Country artists Eric Ethridge and Cory James Mitchell rocked Algonquin’s Perth campus on Sept. 7.
Headlined by Ethridge, the show was promoted by the Students’ Association in order to celebrate the new semester. Free to Algonquin students and $10 for visitors, the event took place in the campus’ empty masonry workshop, an industrial setting which that was lit up by vibrant lights and country charm.
“It’s something we haven’t tried before,” said Perth dean Chris Hahn. “But we thought the empty workshop would make a great setting for a show.”
Perth’s country fans flocked to the show, mainly comprised of college-aged men and women and middle-aged couples. While only 50 tickets were sold prior to the show, another 85 were sold as the show progressed, alongside dozens of free-to-enter Algonquin students.
While the crowd may have been modest, the energy and passion of the musicians were anything but. Mitchell’s country-rock pumped a volatile energy into the air and got the crowd moving, followed by the pop-country Ethridge and his soothing songs of love and heartache.
Ethridge, 29, started his career in 2014, midway through his schooling as a chiropractor. Upon graduation in 2015, he began his country music career in the Boots and Hearts Emerging Artists Showcase. In 2016, he was asked to take part in the Canadian Country Music Awards Discovery Program, a national program that developed up-and-coming country artists. Out of the 250 applicants, six contestants were chosen, of which Ethridge was the winner.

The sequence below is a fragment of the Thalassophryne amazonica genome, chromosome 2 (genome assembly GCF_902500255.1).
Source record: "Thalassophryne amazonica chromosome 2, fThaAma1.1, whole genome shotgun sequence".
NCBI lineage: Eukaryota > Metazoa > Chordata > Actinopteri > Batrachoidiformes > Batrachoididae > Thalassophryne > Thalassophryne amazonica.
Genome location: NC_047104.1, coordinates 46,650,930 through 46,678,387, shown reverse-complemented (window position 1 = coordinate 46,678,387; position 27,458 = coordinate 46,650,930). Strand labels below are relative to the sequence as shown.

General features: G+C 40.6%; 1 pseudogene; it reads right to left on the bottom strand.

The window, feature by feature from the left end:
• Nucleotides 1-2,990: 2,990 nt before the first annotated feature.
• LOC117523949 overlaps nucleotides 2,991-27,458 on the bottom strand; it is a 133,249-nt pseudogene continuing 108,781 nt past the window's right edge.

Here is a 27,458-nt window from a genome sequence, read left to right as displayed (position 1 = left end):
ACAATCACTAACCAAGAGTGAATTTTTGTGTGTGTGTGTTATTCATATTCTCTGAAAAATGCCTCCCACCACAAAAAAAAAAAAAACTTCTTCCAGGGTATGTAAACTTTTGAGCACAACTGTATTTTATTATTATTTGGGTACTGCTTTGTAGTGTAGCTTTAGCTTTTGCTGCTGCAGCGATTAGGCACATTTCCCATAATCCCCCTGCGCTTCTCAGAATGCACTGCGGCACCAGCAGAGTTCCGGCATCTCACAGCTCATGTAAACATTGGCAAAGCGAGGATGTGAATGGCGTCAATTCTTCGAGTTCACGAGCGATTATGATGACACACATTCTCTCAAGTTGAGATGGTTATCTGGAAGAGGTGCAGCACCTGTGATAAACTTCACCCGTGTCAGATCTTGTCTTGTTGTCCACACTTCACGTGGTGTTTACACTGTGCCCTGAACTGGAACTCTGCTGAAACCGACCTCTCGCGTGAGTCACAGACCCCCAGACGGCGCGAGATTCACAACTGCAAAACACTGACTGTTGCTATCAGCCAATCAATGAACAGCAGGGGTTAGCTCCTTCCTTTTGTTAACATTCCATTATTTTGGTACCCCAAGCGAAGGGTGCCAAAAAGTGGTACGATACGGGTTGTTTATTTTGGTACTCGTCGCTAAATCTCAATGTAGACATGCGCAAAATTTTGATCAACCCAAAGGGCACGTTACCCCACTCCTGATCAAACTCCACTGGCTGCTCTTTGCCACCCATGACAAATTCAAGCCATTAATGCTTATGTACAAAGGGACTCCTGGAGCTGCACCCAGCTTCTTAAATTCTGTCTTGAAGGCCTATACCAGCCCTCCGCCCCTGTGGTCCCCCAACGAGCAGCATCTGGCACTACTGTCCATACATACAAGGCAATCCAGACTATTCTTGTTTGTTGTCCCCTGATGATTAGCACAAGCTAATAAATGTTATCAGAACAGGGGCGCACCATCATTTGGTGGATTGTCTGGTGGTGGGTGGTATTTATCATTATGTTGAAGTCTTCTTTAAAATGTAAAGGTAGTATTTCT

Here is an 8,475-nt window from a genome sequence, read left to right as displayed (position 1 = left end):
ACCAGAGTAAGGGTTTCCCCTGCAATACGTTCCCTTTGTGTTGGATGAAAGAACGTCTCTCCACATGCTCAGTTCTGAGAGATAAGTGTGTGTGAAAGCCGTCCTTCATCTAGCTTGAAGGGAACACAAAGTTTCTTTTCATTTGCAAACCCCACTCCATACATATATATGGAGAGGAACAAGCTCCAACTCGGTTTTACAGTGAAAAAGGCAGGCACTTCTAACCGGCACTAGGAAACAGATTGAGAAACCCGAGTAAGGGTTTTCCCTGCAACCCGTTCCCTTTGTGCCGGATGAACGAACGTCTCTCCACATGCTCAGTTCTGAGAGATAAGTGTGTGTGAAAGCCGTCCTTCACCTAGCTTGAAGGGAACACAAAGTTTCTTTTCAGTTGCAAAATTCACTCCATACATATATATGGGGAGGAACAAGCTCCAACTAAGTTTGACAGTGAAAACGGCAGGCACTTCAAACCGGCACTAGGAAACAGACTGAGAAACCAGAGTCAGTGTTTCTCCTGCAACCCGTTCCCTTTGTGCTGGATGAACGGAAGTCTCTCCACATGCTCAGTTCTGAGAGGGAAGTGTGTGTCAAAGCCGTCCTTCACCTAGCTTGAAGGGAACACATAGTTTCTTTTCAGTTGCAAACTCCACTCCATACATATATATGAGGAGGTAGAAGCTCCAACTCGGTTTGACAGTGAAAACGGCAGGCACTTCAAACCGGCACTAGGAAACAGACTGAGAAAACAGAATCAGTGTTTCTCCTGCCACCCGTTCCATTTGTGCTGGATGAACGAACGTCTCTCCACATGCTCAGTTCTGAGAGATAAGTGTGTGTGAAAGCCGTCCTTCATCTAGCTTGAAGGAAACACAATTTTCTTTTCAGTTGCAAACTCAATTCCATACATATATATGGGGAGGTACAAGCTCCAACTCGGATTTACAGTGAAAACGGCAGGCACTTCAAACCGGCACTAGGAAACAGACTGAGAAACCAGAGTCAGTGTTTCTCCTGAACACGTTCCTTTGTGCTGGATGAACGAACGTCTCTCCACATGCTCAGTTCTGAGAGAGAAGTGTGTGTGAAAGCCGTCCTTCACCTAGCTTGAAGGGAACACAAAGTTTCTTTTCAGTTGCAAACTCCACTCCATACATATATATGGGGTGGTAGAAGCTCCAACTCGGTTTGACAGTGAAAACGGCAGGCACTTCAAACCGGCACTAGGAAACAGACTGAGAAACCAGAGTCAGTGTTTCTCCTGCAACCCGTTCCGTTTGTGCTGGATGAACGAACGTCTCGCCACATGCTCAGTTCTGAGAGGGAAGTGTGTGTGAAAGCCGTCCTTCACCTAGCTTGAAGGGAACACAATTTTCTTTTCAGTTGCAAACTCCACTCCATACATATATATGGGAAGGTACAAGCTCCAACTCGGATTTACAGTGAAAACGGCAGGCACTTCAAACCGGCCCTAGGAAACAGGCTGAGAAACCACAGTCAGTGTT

“It was right after that when I started recording my first album, my debut EP, in the fall of 2016,” said Ethridge. “In 2017, I released my first single, called Liquor’s Callin’ the Shots. That one went to top 30 on the Billboard Charts.”
Since then, Ethridge has released two more singles, called Makin’ Me Crazy and California. His songs have been played on Country 101.1 in Ottawa and his debut EP was number one on iTunes.
“Within the next year, I’m hoping to perform throughout Canada, and the goal is to branch out into the US,” said Ethridge. “The dream is to relocate out to Nashville.”
While Ethridge and his music boast a clean-cut kind of rural Ontario charm, his opening act was in many ways the polar opposite. While Ethridge wore a clean tank top and a backwards hat, the country-rockin’ Mitchell wore a half buttoned flannel over a body covered in tattoos, ranging from skulls and hearts to caricatures of Beavis and Butthead.
Mitchell, 31, has only been gigging since April of 2017, but he took to the stage with the kind of devil-may-care confidence that normally takes years to cultivate. His bandmates played fast solos as Mitchell called out to the crowd with a gruff voice that would have been more at home in a hard-rock band.
Before pursuing his musical interests, Mitchell found his passion as a barber. He works a day job at a hair salon in Sarnia which, according to Mitchell, is coincidentally the same salon that Ethridge gets his hair cut.
“I always wanted to be a barber, and I always wanted to be a musician,” said Mitchell. “I got the experience needed to work at a barbershop and I got to live that dream, so I figured why not go out and try the other dream as well?”
Alongside his gigging and touring, Mitchell has released his first album, an EP called Something You Ain’t Ever Seen.
“We released the first couple songs, and now I want to have a full album out by next year,” he said. “And hey, if none of this ends up working out, I’ve still got my other dream to fall back on. It works out for me no matter what.”
Both of the Sarnia-based musicians are on the road again, with Ethridge heading to an awards show in Toronto while Mitchell and his band return home, where they will impatiently wait to find out when and where the next gig will be.